Parents question college fund changes

HOUSTON While parents have just 35 days to make up their minds, state lawmakers are trying to put the brakes on some changes to the program.

The Texas Tomorrow Fund will no longer give parents interest earned on their investments if they chose to leave the plan after November 30. For those with children who may or may not go to college, staying in or leaving the plan is an agonizing decision that has the potential to cost them thousands of dollars.

"It is a huge decision to have to make financially, because of tax repercussions," investor Norma Stransky said. "Then, you are saddled all over again -- 'How am I going to pay for my kid's tuition?'"

While Stransky has four more years before she will know for certain if her son will attend college, she has to decide soon what to do with the money she's saved for his education. She believes the refund changes made to the Texas Tomorrow Fund constitute a breach of contract.

"It makes you question if they had the right to make you make that decision," she said.

State Rep. Scott Hochberg has the same question.

"We've asked Attorney General (Greg) Abbott to look to see whether that board had that authority to make this kind of retroactive change," he said.

While he and many parents will have to wait for the attorney general's opinion, state lawmakers are also proposing their own changes.

One option would be to allow parents to use the funds for room and board instead of only tuition as the rules currently state. Another option would allow families to receive at least some interest on their investment if they choose to leave.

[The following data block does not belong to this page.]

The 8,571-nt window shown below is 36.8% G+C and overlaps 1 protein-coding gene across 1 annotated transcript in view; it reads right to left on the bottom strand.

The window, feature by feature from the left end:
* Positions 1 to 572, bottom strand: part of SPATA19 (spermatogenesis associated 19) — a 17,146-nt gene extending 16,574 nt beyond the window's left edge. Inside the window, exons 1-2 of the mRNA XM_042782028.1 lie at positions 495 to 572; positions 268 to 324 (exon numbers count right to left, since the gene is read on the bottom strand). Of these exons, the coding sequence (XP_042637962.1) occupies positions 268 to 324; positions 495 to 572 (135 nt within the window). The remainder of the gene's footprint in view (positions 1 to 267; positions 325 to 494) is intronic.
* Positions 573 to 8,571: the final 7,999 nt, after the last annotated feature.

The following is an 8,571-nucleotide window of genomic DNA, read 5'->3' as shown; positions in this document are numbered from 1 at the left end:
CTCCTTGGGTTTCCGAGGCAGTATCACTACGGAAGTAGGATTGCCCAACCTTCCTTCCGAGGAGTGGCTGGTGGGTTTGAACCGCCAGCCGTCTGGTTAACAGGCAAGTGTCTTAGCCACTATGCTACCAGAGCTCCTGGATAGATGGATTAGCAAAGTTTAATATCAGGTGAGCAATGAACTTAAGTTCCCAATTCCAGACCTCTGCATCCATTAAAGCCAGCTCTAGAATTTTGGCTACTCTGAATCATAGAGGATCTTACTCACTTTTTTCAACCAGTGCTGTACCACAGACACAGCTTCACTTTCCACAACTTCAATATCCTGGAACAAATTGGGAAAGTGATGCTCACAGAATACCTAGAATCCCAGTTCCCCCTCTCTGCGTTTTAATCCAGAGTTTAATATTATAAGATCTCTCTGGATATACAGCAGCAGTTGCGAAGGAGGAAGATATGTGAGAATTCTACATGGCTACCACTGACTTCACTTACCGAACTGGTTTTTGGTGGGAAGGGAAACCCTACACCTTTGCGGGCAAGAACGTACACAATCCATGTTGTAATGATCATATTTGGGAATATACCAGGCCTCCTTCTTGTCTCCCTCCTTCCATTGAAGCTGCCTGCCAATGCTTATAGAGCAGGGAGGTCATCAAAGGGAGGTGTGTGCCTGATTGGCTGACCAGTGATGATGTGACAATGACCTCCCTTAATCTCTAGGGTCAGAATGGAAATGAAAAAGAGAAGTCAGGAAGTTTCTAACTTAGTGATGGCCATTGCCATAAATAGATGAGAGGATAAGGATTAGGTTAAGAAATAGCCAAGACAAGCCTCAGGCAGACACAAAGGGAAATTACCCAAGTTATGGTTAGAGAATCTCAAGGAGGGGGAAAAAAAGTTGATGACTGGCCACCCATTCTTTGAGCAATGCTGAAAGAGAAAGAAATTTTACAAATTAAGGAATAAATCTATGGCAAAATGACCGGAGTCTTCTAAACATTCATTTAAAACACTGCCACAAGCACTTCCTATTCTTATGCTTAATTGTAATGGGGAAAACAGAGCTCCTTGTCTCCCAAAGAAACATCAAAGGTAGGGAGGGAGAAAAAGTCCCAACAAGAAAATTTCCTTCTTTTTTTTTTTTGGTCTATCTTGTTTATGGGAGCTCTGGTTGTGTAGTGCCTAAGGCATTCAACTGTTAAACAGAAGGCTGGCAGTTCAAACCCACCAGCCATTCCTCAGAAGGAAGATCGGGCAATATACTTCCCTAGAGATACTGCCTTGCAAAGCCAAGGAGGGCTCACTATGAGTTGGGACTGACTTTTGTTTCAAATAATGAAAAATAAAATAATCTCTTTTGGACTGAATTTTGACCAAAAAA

But given the state legislature will not meet again until 2011, parents who choose to leave the plan in the next few weeks may not be let back in.

"I would tell them not to opt out yet, I would say wait to see if there is something the legislature -- something can be done," State Rep. Carol Alvarado said.

Attorney General Greg Abbott said he is looking at the contract wording and, while he can decide after the deadline, it is hoped an opinion will come before Nov. 30.

Until a decision is made, officials recommend parents participating in the program should talk to a professional financial advisor.

Officials said the deregulation of tuition prices could be the cause of the problem. The spike in state tuition is projected to cause a $2 billion shortfall in the plan over the next 20 years.

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